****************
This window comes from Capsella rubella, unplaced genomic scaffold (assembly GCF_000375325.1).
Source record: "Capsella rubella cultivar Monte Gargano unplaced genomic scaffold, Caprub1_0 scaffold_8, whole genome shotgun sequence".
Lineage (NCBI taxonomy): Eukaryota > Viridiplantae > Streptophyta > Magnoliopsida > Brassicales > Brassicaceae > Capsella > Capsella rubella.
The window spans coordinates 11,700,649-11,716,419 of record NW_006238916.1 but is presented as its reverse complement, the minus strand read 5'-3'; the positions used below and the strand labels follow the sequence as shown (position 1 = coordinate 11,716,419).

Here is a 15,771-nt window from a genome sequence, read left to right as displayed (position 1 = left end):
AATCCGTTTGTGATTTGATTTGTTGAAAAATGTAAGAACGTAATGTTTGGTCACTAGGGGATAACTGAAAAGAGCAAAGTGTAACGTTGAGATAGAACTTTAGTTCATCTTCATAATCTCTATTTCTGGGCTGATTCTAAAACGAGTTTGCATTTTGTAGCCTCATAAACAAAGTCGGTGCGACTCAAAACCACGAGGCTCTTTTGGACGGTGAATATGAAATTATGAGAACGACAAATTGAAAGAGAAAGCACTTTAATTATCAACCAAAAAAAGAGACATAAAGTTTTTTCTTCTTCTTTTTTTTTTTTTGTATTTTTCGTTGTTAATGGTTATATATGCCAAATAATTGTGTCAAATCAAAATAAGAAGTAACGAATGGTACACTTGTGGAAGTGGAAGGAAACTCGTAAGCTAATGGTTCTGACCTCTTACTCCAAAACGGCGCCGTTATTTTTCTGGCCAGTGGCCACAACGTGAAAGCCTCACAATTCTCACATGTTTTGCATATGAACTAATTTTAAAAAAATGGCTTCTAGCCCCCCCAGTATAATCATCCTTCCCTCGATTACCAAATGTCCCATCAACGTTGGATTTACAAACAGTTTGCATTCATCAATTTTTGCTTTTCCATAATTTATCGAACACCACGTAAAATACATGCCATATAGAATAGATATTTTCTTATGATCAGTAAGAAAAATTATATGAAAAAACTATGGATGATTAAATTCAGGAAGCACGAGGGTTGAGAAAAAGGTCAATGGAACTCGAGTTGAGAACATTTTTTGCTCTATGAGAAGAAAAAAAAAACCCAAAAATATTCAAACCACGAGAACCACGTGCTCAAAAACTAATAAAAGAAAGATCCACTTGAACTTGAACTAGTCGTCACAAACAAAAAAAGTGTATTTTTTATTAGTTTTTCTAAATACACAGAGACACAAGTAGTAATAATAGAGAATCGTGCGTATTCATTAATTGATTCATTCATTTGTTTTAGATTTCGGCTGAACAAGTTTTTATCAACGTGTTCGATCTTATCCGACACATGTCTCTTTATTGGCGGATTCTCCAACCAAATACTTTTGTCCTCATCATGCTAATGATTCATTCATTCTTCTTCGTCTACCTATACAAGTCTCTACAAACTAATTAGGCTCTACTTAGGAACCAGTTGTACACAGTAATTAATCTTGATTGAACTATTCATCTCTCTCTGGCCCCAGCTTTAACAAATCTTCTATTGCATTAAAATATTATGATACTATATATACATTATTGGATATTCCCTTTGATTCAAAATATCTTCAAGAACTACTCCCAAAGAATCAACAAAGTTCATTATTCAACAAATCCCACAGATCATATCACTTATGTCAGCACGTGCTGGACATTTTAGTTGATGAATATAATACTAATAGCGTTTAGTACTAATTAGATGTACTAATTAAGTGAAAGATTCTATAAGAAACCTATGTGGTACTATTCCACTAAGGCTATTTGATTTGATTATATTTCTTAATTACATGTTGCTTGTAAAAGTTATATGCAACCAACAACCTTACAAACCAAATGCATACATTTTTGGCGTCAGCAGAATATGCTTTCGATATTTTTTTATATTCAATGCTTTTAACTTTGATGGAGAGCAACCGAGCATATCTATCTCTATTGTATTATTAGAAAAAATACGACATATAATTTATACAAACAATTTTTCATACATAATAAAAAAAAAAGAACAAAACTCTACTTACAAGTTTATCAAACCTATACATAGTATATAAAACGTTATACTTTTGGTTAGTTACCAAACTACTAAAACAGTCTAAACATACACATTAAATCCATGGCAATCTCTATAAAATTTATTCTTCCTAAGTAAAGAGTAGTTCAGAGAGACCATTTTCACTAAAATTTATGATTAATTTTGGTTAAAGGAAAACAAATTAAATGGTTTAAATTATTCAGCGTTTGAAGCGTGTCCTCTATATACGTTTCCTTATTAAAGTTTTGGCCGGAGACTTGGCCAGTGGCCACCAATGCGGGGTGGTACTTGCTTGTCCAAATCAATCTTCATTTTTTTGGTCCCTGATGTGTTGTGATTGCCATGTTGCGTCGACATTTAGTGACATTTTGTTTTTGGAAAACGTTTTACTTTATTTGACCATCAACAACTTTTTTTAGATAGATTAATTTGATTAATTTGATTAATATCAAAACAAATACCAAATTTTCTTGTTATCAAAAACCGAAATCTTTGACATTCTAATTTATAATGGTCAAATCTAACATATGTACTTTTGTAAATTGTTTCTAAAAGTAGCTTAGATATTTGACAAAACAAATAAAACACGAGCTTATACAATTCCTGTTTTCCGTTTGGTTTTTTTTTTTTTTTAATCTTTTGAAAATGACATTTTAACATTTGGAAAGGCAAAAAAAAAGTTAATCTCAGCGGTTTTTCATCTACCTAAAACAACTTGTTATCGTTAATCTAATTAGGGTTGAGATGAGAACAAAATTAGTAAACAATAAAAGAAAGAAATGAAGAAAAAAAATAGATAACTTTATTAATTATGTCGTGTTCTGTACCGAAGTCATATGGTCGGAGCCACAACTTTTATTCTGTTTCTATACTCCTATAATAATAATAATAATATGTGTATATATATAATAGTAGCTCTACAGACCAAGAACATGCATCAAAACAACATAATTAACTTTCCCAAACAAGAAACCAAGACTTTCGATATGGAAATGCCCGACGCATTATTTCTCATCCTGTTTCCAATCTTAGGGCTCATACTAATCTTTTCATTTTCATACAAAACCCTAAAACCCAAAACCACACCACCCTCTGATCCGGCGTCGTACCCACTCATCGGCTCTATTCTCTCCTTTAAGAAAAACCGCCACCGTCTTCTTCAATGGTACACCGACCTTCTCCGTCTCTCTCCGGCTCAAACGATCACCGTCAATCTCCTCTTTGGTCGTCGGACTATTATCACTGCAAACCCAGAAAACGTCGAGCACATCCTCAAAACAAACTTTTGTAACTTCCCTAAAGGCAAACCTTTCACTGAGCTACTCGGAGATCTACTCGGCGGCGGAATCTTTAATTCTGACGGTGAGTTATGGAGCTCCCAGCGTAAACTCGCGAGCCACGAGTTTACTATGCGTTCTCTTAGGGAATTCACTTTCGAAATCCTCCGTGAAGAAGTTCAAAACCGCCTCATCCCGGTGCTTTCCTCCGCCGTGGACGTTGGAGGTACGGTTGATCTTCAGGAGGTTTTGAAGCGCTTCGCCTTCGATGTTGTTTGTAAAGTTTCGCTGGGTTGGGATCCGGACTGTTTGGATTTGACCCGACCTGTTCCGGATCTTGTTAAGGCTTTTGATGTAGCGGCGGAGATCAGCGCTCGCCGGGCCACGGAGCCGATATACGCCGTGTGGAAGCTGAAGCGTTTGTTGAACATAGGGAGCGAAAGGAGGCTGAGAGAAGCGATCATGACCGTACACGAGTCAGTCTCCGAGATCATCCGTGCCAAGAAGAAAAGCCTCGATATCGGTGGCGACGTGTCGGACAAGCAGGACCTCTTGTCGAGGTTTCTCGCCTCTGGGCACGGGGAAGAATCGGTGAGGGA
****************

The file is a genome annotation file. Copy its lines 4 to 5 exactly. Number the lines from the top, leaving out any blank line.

The window spans coordinates 11,700,649-11,716,419 of record NW_006238916.1 but is presented as its reverse complement, the minus strand read 5'-3'; the positions used below and the strand labels follow the sequence as shown (position 1 = coordinate 11,716,419).

Here is a 15,771-nt window from a genome sequence, read left to right as displayed (position 1 = left end):